I really appreciate the ability to share personal immigration stories with young people to help them make the connection to what they’re hearing in the news each day. I think that this content with some great discussion and reflection questions would make for a great free Classkick assignment for teachers. Would you be open to collaborating on creating one that teachers can use?

Thanks!

Laura Litton (laura@classkick.com)

Director of Teacher Happiness

Classkick

Finding a piece of legislation by identifying issues you care about, and writing a persuasive essay about it, and

Helping students understand how current events lead to new bills. For more information you can email info@issuevoter.org ]]>

That may sound strange; especially with adults, the mode and clarity of communication is as important, or perhaps more important than the content.

]]>For anyone who might be interested in delving into these discussions further, I’d encourage you to join our Global Community of Changemakers on Facebook. You can sign up here: http://bit.ly/mlgcc16

Hope to see you there!

]]>Educators and school systems looking for a “model” would be well served by observing a quality Montessori school at work. The education “wheel” has been putting these “innovations” in practice for a long time. This system is more relevant now than ever before.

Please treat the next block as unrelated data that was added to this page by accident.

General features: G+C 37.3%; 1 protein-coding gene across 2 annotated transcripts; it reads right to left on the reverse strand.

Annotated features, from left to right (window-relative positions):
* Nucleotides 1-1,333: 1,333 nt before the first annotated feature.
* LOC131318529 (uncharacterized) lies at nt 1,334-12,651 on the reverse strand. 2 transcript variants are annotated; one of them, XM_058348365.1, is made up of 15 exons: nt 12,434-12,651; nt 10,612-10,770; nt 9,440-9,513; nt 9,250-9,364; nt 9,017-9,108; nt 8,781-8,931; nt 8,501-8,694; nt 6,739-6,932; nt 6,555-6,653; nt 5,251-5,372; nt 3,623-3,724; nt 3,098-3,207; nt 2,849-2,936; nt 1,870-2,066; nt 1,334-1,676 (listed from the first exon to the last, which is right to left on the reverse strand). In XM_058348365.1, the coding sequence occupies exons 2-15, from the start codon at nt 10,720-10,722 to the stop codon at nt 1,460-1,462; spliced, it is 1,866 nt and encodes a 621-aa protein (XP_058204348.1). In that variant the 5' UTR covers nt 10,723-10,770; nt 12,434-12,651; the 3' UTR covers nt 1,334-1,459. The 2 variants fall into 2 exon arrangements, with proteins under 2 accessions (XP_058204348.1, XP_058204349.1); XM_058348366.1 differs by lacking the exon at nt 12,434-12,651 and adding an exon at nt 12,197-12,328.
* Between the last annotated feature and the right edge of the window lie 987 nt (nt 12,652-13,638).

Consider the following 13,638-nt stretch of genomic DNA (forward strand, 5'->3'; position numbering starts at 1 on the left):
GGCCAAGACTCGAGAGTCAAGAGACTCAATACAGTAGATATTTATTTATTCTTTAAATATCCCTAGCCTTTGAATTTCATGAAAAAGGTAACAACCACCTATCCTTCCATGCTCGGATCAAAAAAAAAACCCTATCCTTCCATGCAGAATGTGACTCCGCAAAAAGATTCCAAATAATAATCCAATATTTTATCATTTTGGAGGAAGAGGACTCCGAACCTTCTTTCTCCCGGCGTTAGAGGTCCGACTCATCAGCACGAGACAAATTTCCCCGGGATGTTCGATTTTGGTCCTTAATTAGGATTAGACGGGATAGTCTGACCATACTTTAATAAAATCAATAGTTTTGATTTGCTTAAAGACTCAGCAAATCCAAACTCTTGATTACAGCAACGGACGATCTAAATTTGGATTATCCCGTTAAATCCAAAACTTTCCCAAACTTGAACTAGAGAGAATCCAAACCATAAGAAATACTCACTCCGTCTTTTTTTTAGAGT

Montessori-Now ]]>

http://www.tutorversal.com/ can help students for writing their assignments. ]]>

Parents just want their kids to memorize the addition and multiplication tables because that’s how they did it. But the Common Core methodology stresses explaining kids reasoning, including coming up with more than 1 way to do simple addition.

For example, to compute 7+15, my kid had to explain that you can [1] start with 15 and count 7 spots up or [2] start with 15 and “move” 5 from the 7 to make 20 then include the remaining 2 or [3] group the 5 and 7 together to make a 10 group and 2 remainder, then the 2 tens make 20 with the additional 2 for 22. When I was growing up, all we did was count up. We had to eventually figure out broader understanding and not everyone figured this out.

So, my point is, your complaint about Common Core taking up too much time seems to miss that the extra time is spent on what you want math teachers to teach: a deeper understanding of math.

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